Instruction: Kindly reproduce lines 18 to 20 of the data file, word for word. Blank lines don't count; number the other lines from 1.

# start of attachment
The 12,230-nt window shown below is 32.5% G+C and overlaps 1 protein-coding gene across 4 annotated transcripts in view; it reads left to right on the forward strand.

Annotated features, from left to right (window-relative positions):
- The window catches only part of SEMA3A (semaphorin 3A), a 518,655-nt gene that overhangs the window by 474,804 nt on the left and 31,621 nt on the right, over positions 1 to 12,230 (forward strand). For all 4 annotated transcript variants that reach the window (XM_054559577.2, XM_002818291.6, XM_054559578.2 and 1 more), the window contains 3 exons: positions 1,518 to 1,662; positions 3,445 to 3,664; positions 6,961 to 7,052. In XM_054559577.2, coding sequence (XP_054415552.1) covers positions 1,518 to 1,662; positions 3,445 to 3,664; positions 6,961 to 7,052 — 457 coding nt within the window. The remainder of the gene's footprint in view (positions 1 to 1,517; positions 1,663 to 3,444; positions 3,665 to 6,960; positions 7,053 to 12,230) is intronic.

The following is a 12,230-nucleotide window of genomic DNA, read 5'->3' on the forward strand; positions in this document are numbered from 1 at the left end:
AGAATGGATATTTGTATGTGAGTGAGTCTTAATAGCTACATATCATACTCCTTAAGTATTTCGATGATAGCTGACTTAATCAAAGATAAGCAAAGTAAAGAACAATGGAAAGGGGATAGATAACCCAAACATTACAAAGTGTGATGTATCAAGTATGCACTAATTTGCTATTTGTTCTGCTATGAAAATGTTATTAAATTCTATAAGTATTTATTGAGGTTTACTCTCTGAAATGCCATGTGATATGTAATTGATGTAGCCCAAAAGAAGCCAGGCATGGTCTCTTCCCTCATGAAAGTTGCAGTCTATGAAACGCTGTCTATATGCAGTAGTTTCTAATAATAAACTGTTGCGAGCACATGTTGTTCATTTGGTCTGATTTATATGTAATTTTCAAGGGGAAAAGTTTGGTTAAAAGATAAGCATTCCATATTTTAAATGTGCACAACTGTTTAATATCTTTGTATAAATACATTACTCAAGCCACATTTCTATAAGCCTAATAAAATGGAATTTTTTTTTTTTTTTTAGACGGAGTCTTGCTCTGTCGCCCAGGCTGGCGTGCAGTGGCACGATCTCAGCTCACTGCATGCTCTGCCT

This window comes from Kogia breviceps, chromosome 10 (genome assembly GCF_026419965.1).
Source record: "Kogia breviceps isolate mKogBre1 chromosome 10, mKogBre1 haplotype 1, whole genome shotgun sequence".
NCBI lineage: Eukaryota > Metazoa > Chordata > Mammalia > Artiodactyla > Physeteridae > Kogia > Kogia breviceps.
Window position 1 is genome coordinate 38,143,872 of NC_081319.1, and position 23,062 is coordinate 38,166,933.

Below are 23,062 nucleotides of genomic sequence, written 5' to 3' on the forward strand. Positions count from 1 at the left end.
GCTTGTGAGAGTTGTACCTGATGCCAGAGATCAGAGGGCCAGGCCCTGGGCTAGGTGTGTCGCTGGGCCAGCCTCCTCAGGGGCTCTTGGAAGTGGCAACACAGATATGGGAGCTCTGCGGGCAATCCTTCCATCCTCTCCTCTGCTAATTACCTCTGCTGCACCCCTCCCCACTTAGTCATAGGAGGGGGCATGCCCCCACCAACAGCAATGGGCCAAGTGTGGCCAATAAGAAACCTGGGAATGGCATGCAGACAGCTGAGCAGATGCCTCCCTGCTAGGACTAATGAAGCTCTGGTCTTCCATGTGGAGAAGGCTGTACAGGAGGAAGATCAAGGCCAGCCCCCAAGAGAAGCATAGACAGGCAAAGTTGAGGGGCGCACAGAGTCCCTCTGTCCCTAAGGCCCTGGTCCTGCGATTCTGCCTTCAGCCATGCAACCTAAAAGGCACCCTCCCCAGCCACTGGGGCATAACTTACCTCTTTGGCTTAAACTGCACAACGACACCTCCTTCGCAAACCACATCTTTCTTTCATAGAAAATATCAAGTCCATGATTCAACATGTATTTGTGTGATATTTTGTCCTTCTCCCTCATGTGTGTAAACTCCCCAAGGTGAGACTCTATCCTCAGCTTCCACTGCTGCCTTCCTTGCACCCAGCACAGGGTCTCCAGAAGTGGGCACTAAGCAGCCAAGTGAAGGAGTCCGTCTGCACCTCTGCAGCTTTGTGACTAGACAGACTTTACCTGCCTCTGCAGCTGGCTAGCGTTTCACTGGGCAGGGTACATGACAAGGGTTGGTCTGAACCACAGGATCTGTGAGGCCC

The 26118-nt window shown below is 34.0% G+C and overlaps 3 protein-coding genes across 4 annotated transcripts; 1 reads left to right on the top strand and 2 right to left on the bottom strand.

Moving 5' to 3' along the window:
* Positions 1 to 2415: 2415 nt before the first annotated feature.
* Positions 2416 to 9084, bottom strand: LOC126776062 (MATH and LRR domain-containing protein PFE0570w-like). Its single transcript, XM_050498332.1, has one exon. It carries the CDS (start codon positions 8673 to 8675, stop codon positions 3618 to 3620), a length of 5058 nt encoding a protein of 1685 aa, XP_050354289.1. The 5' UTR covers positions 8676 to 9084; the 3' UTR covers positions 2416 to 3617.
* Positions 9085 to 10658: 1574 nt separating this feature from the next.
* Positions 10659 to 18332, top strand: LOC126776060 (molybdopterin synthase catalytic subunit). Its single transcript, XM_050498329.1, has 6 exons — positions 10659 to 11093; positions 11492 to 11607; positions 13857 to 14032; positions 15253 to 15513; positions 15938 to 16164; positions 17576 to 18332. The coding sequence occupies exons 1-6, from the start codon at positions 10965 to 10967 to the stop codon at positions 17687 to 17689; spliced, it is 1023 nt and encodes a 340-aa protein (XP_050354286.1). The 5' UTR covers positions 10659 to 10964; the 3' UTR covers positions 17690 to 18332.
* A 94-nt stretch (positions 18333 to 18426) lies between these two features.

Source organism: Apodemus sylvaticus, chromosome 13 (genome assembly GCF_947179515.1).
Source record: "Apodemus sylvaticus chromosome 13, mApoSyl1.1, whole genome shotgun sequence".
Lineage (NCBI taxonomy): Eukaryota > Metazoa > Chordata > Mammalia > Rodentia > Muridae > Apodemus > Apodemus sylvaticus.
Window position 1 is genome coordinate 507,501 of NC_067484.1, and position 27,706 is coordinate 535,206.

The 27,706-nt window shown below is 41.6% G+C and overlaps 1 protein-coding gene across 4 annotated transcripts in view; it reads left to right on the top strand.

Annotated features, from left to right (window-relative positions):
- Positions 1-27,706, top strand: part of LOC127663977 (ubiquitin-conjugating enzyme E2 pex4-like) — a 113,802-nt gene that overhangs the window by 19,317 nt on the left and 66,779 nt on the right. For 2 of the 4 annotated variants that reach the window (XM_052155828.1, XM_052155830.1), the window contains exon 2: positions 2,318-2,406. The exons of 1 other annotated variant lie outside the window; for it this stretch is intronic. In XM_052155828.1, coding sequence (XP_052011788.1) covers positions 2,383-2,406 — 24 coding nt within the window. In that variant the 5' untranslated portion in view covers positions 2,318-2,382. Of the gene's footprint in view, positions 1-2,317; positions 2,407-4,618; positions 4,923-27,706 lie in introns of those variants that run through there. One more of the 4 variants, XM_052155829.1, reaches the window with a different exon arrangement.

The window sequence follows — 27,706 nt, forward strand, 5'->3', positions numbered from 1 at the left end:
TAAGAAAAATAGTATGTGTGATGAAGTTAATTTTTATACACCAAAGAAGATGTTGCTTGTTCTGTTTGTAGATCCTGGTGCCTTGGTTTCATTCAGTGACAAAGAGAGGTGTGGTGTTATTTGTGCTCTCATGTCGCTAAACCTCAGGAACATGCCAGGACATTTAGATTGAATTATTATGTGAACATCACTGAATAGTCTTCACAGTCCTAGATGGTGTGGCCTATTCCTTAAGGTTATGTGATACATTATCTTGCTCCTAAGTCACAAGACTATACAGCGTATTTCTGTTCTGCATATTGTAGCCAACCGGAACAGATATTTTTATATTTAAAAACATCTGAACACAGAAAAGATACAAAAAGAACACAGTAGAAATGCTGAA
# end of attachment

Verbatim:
* A 94-nt stretch (positions 18333 to 18426) lies between these two features.

Source organism: Apodemus sylvaticus, chromosome 13 (genome assembly GCF_947179515.1).
Source record: "Apodemus sylvaticus chromosome 13, mApoSyl1.1, whole genome shotgun sequence".